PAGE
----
PROVIDENCE, RI – On the heels of the tragic police shooting
and subsequent death of an innocent woman in Minneapolis, the ACLU of RI has
sent letters to the police chiefs of both Newport and Providence urging them to
revise and strengthen their existing body camera policies so that they promote
full transparency in policing.
Noting the controversy that has erupted over the failure of
the Minneapolis police officer and his partner to activate their body cameras
while investigating the woman’s 911 call, the ACLU letters to Newport and
Providence claim that were a similar tragedy to occur here, police officers’
cameras likely would not have been activated either under the department’s
current policies. The letters cite the benefit that such technology can offer
in its ability to promote transparency – but only when there are strict
policies in place for camera activation. The body camera policies in place
in both Newport and Providence give police broad discretion about when cameras
should be activated, requiring on-the-spot decision making that undermines the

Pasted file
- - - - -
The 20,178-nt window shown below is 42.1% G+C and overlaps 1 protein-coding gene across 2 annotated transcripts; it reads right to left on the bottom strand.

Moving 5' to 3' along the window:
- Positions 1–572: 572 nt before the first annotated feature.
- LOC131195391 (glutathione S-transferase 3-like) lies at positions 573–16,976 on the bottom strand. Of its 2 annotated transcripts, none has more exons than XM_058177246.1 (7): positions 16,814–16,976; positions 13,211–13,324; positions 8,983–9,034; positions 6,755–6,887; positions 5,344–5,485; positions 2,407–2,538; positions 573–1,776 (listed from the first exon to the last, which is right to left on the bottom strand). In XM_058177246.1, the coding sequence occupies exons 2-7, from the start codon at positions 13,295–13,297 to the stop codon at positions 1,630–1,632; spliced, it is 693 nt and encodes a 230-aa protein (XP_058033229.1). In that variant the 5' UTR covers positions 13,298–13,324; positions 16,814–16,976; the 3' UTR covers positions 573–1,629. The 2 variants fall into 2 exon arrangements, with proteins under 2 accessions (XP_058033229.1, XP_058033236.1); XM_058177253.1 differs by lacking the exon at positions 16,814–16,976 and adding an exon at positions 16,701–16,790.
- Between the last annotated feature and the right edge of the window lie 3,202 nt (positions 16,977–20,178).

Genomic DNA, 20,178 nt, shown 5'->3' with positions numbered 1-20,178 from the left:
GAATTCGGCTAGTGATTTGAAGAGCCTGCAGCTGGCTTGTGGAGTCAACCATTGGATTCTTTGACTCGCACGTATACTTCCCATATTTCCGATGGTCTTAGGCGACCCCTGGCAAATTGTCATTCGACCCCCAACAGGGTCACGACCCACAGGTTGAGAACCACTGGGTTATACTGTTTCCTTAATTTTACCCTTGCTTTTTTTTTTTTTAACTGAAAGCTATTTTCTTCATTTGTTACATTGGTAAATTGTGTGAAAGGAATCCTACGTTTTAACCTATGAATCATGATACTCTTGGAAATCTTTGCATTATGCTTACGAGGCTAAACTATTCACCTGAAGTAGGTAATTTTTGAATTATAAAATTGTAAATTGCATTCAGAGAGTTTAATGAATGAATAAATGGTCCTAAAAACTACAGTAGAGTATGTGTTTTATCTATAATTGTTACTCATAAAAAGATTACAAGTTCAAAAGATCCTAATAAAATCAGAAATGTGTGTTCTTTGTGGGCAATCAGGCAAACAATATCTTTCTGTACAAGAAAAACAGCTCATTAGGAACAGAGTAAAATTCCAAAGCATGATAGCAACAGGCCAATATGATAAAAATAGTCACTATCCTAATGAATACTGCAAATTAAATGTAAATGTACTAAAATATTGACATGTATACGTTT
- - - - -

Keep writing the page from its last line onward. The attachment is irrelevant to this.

technology’s potential for full transparency.
“This technology has the potential to be a win-win for law
abiding Rhode Islanders and for police, but only if the proper policies are in
place – and as of right now, they are not,” said Steven Brown, ACLU of RI
executive director. “Without stricter guidelines governing the use of these
cameras, we risk deepening the existing division between law enforcement and
the public,” Brown continued.
The ACLU of RI has been advocating for some time for clear
standards regarding the use of body camera technologies by Rhode Island law
enforcement. In addition to calling for standards that limit individual
decision-making about camera activation, the ACLU has also argued for clear
guidelines about public access to camera footage, noting that the benefit of
transparency is lost when police departments can deny access to footage in
use-of-force situations. To the best of the ACLU’s knowledge, Newport and
Providence are the only two police departments in the state that have piloted
body camera programs.